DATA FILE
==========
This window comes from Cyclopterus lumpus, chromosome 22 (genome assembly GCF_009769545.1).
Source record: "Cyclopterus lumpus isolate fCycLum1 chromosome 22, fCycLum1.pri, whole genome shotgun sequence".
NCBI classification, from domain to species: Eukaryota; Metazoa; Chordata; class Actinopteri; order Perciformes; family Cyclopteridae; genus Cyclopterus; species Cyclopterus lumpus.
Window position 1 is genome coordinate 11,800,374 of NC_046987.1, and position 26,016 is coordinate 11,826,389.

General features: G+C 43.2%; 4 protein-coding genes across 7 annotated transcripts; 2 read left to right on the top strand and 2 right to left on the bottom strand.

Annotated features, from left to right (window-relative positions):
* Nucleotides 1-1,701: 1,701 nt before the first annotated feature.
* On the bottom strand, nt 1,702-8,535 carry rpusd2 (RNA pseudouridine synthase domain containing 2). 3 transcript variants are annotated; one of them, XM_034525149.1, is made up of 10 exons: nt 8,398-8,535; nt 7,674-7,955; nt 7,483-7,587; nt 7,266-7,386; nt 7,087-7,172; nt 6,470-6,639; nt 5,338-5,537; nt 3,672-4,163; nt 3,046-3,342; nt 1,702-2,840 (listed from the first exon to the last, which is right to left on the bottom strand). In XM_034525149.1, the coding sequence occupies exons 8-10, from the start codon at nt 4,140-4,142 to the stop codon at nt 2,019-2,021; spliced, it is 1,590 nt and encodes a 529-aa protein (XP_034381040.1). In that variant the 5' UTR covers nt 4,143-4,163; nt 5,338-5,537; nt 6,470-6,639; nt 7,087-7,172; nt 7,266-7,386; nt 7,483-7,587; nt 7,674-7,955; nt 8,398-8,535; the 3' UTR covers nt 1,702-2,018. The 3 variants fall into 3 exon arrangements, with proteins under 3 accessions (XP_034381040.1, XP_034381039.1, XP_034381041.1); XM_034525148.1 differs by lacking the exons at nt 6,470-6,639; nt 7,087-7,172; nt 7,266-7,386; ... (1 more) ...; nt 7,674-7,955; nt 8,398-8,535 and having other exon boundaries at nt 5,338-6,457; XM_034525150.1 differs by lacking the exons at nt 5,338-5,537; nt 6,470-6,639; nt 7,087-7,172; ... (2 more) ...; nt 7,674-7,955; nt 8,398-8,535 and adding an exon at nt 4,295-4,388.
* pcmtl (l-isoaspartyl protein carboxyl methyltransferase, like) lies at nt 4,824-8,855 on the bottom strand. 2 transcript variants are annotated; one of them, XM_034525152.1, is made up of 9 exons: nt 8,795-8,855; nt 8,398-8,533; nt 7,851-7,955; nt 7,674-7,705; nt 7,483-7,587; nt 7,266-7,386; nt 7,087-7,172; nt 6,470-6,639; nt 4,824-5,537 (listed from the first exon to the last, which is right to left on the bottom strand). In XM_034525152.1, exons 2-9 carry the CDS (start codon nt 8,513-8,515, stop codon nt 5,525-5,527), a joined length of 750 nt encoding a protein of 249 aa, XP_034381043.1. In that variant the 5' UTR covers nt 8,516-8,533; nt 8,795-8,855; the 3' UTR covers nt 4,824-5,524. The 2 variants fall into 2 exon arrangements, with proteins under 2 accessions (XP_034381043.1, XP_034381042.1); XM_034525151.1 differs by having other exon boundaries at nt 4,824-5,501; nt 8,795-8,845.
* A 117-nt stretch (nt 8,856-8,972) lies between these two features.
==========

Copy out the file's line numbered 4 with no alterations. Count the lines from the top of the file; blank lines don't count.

Window position 1 is genome coordinate 11,800,374 of NC_046987.1, and position 26,016 is coordinate 11,826,389.